I am staying at HomeBase B, on the northern side of town, with 22 other volunteers who are mostly college students from the midwest. I have to say that the biggest culture shock has been dealing with these volunteers. There are, however, a few wonderful people who are becoming fast friends: Lori, the 28 year old dance therapist/psychologist from Los Angeles, Carrie, the 33 year old health administrator who served in Iraq for four months, Ashley, the 23 year old recent college graduate from Tennessee, and Jimmy, the surprising liberal from Alabama.
Hohoe is the capital of the Volta region in Ghana, and one of the largest towns I've seen here (apart from Accra). The town is constantly buzzing with activity - the locals spend all of their time outside. As I walk through town, most of the villagers stare at me but also yell out the greeting "Weozo" - which means "you are welcome". The response to this is "Yo", my favorite part being that you can make the Yooooooo as long as you want. The more welcome you feel, the longer the Yooooo! Every day I receive marriage proposals from complete strangers and they're so sincere it almost makes you want to say yes. The children are absolutely beautiful and so loving and happy - I can't walk down the main road without being waved at or group hugged by the kids. I have been learning Ewe, the tribal language and enjoying trying the local foods.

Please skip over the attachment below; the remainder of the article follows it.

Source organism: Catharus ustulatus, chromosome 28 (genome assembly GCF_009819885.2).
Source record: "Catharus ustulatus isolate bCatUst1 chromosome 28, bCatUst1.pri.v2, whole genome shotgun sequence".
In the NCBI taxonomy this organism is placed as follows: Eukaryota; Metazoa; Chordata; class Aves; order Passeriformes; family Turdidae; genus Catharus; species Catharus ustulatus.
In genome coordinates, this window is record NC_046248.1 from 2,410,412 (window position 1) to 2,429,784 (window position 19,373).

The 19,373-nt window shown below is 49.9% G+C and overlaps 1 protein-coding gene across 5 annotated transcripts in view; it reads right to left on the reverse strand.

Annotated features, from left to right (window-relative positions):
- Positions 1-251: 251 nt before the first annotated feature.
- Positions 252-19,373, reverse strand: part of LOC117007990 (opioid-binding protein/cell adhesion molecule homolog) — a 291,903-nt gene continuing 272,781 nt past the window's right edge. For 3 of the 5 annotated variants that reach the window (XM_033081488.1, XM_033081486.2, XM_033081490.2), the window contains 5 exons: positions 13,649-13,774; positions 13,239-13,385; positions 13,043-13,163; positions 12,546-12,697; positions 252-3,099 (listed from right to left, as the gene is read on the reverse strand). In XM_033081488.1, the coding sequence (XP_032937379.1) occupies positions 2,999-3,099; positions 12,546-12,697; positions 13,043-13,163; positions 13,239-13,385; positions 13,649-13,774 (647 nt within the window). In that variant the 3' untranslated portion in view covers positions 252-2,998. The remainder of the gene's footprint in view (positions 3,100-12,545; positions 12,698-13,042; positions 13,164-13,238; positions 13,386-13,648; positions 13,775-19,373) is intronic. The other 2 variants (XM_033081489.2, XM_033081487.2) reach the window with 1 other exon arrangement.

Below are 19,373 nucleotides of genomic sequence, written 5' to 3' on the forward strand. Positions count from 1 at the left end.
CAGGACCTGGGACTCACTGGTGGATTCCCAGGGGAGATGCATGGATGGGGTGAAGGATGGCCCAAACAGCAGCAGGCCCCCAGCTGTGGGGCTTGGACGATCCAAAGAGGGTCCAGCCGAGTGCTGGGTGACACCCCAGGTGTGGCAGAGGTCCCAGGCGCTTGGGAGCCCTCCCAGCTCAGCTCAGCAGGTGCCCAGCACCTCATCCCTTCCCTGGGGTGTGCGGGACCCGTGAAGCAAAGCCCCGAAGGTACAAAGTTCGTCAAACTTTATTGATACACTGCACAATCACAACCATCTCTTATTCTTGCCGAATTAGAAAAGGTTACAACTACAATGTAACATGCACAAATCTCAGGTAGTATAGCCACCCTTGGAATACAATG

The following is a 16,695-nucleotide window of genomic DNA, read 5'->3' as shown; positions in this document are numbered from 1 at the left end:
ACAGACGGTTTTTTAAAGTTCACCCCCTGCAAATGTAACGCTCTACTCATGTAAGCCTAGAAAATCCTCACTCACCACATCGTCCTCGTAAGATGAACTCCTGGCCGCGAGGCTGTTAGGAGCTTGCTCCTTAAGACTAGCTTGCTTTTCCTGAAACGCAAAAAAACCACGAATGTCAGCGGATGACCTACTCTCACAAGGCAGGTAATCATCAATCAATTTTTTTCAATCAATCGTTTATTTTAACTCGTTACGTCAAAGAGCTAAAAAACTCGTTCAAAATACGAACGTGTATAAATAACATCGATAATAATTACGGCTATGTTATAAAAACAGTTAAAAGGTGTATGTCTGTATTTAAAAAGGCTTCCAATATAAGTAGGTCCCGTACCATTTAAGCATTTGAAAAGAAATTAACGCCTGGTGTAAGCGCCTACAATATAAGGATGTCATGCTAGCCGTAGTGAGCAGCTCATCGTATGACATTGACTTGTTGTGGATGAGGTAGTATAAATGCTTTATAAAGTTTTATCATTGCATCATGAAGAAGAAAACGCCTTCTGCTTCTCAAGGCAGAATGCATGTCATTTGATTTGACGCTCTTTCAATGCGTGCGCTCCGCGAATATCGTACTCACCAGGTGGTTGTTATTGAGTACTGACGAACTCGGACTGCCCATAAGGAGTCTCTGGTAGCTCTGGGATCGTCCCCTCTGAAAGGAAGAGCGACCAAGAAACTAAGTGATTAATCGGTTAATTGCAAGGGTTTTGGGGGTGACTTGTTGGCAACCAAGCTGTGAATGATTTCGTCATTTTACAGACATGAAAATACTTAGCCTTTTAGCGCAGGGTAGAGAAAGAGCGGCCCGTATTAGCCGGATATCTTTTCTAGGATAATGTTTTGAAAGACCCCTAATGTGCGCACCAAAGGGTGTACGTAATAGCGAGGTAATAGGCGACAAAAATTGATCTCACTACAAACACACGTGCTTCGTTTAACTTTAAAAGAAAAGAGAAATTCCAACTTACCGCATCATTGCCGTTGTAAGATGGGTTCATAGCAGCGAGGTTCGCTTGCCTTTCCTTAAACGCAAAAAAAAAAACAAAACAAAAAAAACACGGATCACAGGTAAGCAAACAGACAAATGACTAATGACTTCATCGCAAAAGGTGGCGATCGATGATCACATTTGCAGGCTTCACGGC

Today was the first day at my placement, the Women's Institute. It is a vocational school with three different programs: business, dressmaking and catering for its' 66 students. The headmaster and I talked for a good two hours today (Ghanaians like nothing more than to sit and chat for lengthy periods of time, and they are constantly late). I will be assisting with the business program, specifically the computer classes, but I have also promised the headmaster that I will write a project proposal for the school. The headmaster has tried over the last 5 years to secure any type of funding but has been disappointed every time. The main building's second floor is just concrete and moss, as the building development was to put to a halt when funds ran out. The dining hall is also just a concrete shell, and they have no library and hardly any books. Imagine learning economics with no books! I am so grateful for the opportunity to help this school, and that my non-profit background is coming in handy! In the mornings I will be teaching some business and computer classes, and in the afternoon I will meet with the girls and research and write grants to secure funding for this amazing, yet underappreciated, school. The school promises its students self-sufficiency and an escape from poverty - I hope I can help.